Genocide is defined as “The deliberate killing of a large group of people, esp. those of a particular ethnic group or nation.”
The Holocaust during World War II killed more than 6 million European Jews as part of a deliberate extermination program by Hitler’s Germany.In a span of 4 years between 1975 to 1979, the Khmer Rouge organized mass killings of ideologically different groups and ethnic minorities resulting in a death toll pegged at around 2.5 million. One of their mottos for the people they killed was “To keep you in no benefit.To destroy you is no loss” Chairman Mao, under whose administration systemic human rights abuses caused the deaths of over 63 million people in People’s Republic of China, can easily claim the top slot for being responsible for the worst genocide in history.
But what if there were 200 million people already killed and more being killed every minute?Vanishing off this face of earth even before majority had a chance to have an identity.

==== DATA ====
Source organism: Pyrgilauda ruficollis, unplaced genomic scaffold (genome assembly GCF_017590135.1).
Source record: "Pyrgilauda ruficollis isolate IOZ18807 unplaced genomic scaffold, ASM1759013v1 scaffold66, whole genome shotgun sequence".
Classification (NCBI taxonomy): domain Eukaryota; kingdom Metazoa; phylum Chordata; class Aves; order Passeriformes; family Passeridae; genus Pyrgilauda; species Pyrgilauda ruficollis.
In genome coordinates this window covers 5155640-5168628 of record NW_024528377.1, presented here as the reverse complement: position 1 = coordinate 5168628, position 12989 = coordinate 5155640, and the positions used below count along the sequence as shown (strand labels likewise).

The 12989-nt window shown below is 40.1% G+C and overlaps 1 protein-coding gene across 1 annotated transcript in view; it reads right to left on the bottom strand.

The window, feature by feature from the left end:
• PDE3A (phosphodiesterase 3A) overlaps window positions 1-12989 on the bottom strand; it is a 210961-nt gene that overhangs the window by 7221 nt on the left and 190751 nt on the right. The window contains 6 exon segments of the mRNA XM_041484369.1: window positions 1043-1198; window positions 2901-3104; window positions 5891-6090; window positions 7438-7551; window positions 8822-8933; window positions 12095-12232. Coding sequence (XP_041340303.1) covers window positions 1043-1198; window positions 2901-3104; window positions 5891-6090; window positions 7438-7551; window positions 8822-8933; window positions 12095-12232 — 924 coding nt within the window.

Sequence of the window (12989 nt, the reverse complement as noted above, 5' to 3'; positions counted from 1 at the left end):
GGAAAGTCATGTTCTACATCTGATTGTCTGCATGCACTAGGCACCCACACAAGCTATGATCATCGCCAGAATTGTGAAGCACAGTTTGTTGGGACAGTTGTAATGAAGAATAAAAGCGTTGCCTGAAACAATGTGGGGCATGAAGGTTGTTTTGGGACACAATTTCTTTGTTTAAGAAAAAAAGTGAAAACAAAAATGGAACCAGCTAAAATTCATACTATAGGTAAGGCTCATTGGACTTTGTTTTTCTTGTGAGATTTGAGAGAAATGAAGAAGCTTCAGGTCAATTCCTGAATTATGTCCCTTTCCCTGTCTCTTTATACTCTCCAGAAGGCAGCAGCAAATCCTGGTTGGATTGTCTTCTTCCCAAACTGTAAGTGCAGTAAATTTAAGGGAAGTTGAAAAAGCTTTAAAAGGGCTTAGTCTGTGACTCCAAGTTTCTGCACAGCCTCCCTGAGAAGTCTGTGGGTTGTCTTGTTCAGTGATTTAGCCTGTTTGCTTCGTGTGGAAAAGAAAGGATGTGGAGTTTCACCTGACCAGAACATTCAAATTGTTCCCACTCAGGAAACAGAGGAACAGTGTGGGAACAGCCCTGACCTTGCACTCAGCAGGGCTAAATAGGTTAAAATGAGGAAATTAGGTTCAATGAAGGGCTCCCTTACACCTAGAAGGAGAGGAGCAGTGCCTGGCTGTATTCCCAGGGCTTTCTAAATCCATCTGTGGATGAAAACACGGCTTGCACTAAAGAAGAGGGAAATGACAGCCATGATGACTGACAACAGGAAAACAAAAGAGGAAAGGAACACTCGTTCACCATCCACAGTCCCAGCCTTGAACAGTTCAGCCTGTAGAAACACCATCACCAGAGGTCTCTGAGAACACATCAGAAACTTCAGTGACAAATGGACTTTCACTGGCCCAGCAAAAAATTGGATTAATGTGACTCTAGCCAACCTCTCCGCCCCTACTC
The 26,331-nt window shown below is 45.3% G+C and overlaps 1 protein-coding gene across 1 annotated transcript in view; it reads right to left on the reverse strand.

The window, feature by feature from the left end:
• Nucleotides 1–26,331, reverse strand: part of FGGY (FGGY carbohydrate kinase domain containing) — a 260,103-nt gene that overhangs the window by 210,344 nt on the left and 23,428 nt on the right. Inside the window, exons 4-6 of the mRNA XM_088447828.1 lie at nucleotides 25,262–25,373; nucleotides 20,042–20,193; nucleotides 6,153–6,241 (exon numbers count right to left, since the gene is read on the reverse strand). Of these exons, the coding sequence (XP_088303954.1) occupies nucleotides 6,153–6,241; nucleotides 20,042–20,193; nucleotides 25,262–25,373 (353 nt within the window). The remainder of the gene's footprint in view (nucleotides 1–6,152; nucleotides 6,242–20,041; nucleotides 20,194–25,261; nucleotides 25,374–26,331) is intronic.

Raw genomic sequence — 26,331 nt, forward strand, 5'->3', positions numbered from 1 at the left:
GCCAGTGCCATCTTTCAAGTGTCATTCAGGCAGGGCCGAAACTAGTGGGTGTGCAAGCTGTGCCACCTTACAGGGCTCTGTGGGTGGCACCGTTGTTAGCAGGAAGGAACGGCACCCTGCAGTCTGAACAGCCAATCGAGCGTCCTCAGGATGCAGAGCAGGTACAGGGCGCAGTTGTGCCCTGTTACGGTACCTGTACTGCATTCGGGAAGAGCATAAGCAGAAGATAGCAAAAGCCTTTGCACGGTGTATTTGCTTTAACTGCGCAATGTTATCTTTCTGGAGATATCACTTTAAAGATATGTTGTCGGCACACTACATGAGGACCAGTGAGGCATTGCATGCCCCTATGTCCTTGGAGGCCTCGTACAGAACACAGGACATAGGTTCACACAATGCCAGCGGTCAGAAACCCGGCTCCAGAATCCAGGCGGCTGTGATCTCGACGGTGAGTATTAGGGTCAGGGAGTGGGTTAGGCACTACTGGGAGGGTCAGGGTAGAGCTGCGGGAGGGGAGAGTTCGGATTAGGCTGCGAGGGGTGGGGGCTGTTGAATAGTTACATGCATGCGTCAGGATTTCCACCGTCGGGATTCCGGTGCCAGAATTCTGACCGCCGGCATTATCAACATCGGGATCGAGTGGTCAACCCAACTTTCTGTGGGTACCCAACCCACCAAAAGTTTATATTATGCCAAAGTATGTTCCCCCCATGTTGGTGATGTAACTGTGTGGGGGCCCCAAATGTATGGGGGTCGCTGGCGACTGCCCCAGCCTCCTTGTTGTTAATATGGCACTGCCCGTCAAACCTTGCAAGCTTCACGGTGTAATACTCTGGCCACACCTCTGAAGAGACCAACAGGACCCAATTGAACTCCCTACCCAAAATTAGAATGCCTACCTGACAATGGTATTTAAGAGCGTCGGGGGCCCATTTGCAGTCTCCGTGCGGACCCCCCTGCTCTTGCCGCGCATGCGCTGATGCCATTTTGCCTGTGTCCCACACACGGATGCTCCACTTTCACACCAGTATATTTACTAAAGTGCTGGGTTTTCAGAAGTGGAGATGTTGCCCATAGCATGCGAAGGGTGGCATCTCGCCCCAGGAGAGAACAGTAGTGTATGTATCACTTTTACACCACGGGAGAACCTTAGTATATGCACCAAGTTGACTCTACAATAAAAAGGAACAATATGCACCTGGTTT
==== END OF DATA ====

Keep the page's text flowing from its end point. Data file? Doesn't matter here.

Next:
And what if we might even know the killers.They could be our friends, colleagues, relatives, maids, the person who salutes you or the driver you travel with everyday.
What if it is one of us ?
Genocide with a minor difference. Femicide.”The deliberate killing of a large group of people, esp. gender specific elimination of females.” 200 million women/girls/infants foetuses have been killed,aborted or abandoned through deliberates acts of extermination which is more than all the casualties of World War I and II combined. India and China are the leading countries responsible for the maximum number of deaths, eliminating more girls than the number of girls born in America.